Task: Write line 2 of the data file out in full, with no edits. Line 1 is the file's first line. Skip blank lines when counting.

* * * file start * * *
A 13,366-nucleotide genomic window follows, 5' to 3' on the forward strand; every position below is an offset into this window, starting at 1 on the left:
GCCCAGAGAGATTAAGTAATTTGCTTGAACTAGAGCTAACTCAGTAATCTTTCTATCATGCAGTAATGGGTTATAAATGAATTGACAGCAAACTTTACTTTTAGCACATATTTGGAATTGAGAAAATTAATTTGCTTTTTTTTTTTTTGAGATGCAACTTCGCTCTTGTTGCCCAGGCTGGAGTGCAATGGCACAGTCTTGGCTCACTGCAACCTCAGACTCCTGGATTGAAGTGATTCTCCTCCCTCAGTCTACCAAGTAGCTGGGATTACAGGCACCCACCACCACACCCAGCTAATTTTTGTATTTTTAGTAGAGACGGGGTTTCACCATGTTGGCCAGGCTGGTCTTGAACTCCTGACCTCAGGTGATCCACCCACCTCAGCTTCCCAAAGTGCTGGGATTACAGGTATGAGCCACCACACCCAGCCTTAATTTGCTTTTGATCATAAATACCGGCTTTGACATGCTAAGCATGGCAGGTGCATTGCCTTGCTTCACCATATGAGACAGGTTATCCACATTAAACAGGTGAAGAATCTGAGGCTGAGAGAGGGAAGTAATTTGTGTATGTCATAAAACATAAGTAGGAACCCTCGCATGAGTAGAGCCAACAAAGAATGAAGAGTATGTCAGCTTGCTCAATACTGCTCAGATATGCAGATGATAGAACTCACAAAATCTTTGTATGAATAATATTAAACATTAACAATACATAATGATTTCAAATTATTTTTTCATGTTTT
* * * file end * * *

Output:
GCCCAGAGAGATTAAGTAATTTGCTTGAACTAGAGCTAACTCAGTAATCTTTCTATCATGCAGTAATGGGTTATAAATGAATTGACAGCAAACTTTACTTTTAGCACATATTTGGAATTGAGAAAATTAATTTGCTTTTTTTTTTTTTGAGATGCAACTTCGCTCTTGTTGCCCAGGCTGGAGTGCAATGGCACAGTCTTGGCTCACTGCAACCTCAGACTCCTGGATTGAAGTGATTCTCCTCCCTCAGTCTACCAAGTAGCTGGGATTACAGGCACCCACCACCACACCCAGCTAATTTTTGTATTTTTAGTAGAGACGGGGTTTCACCATGTTGGCCAGGCTGGTCTTGAACTCCTGACCTCAGGTGATCCACCCACCTCAGCTTCCCAAAGTGCTGGGATTACAGGTATGAGCCACCACACCCAGCCTTAATTTGCTTTTGATCATAAATACCGGCTTTGACATGCTAAGCATGGCAGGTGCATTGCCTTGCTTCACCATATGAGACAGGTTATCCACATTAAACAGGTGAAGAATCTGAGGCTGAGAGAGGGAAGTAATTTGTGTATGTCATAAAACATAAGTAGGAACCCTCGCATGAGTAGAGCCAACAAAGAATGAAGAGTATGTCAGCTTGCTCAATACTGCTCAGATATGCAGATGATAGAACTCACAAAATCTTTGTATGAATAATATTAAACATTAACAATACATAATGATTTCAAATTATTTTTTCATGTTTT